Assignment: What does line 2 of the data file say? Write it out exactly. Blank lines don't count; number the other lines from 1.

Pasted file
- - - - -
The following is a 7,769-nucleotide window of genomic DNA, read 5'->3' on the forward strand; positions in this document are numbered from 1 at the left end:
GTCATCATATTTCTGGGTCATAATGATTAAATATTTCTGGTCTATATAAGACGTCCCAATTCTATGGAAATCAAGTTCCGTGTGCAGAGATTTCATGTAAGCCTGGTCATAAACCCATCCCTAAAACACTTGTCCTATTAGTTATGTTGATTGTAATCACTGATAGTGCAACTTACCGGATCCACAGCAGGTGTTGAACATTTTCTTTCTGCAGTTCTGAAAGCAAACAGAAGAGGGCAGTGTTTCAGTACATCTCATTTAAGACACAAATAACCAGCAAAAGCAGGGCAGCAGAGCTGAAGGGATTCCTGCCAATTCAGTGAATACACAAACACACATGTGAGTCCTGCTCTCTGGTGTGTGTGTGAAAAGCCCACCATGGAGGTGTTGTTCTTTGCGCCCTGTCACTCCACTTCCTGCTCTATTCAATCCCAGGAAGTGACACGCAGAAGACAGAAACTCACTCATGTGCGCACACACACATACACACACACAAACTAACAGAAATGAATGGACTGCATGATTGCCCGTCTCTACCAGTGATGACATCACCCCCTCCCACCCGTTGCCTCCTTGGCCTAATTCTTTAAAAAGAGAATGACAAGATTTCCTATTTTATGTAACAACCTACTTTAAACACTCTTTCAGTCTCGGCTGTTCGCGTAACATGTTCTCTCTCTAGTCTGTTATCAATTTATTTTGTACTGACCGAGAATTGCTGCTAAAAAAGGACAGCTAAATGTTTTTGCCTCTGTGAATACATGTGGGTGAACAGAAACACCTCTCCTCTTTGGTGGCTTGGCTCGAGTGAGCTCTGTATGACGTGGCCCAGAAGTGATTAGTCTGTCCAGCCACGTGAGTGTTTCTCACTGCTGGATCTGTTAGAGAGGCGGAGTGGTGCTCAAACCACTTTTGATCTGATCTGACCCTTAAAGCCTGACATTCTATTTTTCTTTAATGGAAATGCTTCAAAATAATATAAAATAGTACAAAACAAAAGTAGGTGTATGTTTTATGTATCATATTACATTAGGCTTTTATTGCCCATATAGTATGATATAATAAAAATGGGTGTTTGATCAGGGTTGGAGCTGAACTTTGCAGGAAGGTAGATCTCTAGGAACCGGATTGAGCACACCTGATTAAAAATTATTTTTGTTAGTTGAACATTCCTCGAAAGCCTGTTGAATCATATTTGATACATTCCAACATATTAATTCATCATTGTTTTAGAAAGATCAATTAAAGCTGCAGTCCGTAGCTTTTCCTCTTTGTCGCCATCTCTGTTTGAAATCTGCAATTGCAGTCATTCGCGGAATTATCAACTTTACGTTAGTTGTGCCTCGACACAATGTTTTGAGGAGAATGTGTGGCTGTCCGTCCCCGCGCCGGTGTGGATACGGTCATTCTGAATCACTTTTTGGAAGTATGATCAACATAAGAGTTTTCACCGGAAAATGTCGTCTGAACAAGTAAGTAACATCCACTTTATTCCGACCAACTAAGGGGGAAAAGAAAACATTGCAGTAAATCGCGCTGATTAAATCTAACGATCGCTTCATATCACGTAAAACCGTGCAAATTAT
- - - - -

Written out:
GTCATCATATTTCTGGGTCATAATGATTAAATATTTCTGGTCTATATAAGACGTCCCAATTCTATGGAAATCAAGTTCCGTGTGCAGAGATTTCATGTAAGCCTGGTCATAAACCCATCCCTAAAACACTTGTCCTATTAGTTATGTTGATTGTAATCACTGATAGTGCAACTTACCGGATCCACAGCAGGTGTTGAACATTTTCTTTCTGCAGTTCTGAAAGCAAACAGAAGAGGGCAGTGTTTCAGTACATCTCATTTAAGACACAAATAACCAGCAAAAGCAGGGCAGCAGAGCTGAAGGGATTCCTGCCAATTCAGTGAATACACAAACACACATGTGAGTCCTGCTCTCTGGTGTGTGTGTGAAAAGCCCACCATGGAGGTGTTGTTCTTTGCGCCCTGTCACTCCACTTCCTGCTCTATTCAATCCCAGGAAGTGACACGCAGAAGACAGAAACTCACTCATGTGCGCACACACACATACACACACACAAACTAACAGAAATGAATGGACTGCATGATTGCCCGTCTCTACCAGTGATGACATCACCCCCTCCCACCCGTTGCCTCCTTGGCCTAATTCTTTAAAAAGAGAATGACAAGATTTCCTATTTTATGTAACAACCTACTTTAAACACTCTTTCAGTCTCGGCTGTTCGCGTAACATGTTCTCTCTCTAGTCTGTTATCAATTTATTTTGTACTGACCGAGAATTGCTGCTAAAAAAGGACAGCTAAATGTTTTTGCCTCTGTGAATACATGTGGGTGAACAGAAACACCTCTCCTCTTTGGTGGCTTGGCTCGAGTGAGCTCTGTATGACGTGGCCCAGAAGTGATTAGTCTGTCCAGCCACGTGAGTGTTTCTCACTGCTGGATCTGTTAGAGAGGCGGAGTGGTGCTCAAACCACTTTTGATCTGATCTGACCCTTAAAGCCTGACATTCTATTTTTCTTTAATGGAAATGCTTCAAAATAATATAAAATAGTACAAAACAAAAGTAGGTGTATGTTTTATGTATCATATTACATTAGGCTTTTATTGCCCATATAGTATGATATAATAAAAATGGGTGTTTGATCAGGGTTGGAGCTGAACTTTGCAGGAAGGTAGATCTCTAGGAACCGGATTGAGCACACCTGATTAAAAATTATTTTTGTTAGTTGAACATTCCTCGAAAGCCTGTTGAATCATATTTGATACATTCCAACATATTAATTCATCATTGTTTTAGAAAGATCAATTAAAGCTGCAGTCCGTAGCTTTTCCTCTTTGTCGCCATCTCTGTTTGAAATCTGCAATTGCAGTCATTCGCGGAATTATCAACTTTACGTTAGTTGTGCCTCGACACAATGTTTTGAGGAGAATGTGTGGCTGTCCGTCCCCGCGCCGGTGTGGATACGGTCATTCTGAATCACTTTTTGGAAGTATGATCAACATAAGAGTTTTCACCGGAAAATGTCGTCTGAACAAGTAAGTAACATCCACTTTATTCCGACCAACTAAGGGGGAAAAGAAAACATTGCAGTAAATCGCGCTGATTAAATCTAACGATCGCTTCATATCACGTAAAACCGTGCAAATTAT